EDITORIAL: A Thoughtful Response

  It has been a momentous turn of events in the last week. Disturbing events and public clamour for a redirection has led to a shake-up in the personnel at the apex of the security apparatus. This initiative has been well received. Recent upheavals have resulted in the expected showmanship mixed with rank opportunism as…”
Yusuf
January 29, 2021 4:08 pm

 

It has been a momentous turn of events in the last week. Disturbing events and public clamour for a redirection has led to a shake-up in the personnel at the apex of the security apparatus. This initiative has been well received.

Recent upheavals have resulted in the expected showmanship mixed with rank opportunism as disparate tendencies, not all of them acting out of patriotic considerations, have jockeyed to gain public attention.

These times call for restraint and thoughtful responses. Mercifully, a most considered view has come from the Minister of Interior, Ogbeni Rauf Aregbesola. Sage like the minister correctly pointed out the economic implications of the deteriorating security situation amidst the dislocation already caused by the COVID-19 pandemic. This, he sensibly noted, has increased “the growth of anxieties about issues of life and death”.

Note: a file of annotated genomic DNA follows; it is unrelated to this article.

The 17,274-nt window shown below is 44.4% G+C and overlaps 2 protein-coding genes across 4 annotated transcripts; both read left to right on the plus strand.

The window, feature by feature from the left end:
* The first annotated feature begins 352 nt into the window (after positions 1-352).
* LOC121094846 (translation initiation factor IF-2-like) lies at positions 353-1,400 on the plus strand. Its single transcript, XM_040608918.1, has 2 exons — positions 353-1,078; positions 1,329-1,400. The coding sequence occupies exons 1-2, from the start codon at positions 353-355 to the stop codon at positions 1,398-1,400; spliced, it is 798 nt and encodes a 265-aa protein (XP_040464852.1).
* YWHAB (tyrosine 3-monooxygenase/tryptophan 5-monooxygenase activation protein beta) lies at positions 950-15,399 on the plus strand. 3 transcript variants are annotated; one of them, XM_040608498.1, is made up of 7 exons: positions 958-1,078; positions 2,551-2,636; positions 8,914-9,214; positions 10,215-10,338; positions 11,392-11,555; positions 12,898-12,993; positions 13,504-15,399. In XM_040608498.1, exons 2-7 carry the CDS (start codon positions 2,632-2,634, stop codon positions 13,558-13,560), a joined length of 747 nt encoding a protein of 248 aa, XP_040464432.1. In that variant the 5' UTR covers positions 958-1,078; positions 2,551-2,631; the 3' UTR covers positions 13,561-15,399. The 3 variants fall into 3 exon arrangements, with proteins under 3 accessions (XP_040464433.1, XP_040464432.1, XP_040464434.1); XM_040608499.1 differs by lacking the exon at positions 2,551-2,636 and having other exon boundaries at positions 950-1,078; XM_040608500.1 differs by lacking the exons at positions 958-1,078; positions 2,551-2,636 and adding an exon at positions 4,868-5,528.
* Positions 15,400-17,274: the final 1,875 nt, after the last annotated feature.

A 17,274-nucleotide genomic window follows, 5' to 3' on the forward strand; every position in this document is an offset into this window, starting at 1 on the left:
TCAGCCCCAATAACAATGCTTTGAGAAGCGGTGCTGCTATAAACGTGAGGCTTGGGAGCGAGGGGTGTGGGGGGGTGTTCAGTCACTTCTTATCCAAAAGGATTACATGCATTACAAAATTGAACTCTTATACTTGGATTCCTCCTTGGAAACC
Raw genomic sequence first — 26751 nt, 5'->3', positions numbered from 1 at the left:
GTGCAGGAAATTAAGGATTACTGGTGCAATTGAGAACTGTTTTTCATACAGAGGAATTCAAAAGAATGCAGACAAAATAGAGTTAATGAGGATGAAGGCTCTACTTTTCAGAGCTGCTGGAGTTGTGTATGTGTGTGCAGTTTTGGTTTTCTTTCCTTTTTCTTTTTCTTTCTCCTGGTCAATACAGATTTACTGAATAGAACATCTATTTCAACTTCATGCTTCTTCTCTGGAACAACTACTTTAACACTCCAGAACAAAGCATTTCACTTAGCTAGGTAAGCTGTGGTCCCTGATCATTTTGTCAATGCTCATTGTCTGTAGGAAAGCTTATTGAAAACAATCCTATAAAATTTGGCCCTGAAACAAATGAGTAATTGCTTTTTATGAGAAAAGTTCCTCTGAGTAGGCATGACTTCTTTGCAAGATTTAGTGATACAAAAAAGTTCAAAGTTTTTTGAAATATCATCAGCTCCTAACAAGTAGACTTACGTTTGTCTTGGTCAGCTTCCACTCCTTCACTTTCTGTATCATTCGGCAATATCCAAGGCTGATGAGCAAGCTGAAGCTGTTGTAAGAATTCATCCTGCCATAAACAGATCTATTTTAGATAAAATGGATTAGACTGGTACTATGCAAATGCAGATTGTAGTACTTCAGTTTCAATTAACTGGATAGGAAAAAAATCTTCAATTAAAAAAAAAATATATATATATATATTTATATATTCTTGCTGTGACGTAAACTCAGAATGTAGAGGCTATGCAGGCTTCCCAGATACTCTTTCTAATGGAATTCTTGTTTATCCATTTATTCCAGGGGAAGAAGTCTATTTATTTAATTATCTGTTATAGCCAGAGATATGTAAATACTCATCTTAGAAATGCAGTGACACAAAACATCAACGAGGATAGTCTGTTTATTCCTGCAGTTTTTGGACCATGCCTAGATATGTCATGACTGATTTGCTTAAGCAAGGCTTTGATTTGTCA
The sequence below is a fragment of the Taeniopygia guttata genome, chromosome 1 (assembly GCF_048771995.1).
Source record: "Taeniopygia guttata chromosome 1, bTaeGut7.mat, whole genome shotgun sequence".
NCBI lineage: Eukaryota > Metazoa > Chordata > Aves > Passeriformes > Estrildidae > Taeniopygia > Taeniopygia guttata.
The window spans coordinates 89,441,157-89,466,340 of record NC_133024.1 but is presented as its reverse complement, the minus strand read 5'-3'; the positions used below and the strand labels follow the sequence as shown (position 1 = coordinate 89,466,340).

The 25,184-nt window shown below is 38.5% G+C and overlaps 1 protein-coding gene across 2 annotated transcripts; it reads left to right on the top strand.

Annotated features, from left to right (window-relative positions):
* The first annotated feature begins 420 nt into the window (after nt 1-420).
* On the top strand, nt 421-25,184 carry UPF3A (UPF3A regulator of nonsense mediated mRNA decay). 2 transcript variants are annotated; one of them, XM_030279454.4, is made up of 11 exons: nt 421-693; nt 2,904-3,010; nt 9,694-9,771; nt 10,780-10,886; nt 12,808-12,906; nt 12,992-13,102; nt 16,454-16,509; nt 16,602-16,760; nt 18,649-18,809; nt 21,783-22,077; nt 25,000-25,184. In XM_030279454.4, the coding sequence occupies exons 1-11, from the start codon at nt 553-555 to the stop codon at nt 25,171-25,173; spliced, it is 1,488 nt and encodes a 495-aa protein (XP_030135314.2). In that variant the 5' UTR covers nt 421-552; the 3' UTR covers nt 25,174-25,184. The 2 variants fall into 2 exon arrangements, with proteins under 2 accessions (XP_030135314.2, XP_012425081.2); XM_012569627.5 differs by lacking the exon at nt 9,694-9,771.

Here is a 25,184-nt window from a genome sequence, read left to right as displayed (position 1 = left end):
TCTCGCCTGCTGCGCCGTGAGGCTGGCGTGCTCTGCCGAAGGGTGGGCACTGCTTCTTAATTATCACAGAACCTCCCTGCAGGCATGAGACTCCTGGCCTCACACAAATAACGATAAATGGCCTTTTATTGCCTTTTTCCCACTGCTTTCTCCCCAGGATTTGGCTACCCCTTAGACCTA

What is important about Aregbesola’s position is that as a progressive, he is acutely aware that real peace can only be sustained with attainment of social justice and equity. Here, we are reminded of the central ethos of the United Kingdom’s Labour government under Tony Blair, the unambiguous commitment to be, “tough on crime and tougher still on the root causes of criminality”. A progressive, like Aregbesola famously associated with the need to create social safety nets as part of the internal security mechanism, is acutely aware of this and the government must put this at the center of policy thrusts.

This is the context in which to place the clarion call of the minister for proactive dialogue of “stakeholders” into a purposeful dialogue that will bring effective resolutions to the problem within “constitutional and legal frameworks”. His conclusion that we should be our brothers’ keeper is within the striving for social solidarity, so that “we work towards building a peaceful community that works for all, irrespective of ethnicity, religion and other forms of differences”. It is also within the admonition of the thoughtful prayer of St. Francis that, “were there is discord, let us look for harmony and when there is a dispute, let us look for the truth”. Kudos to the minister for a calming intervention.

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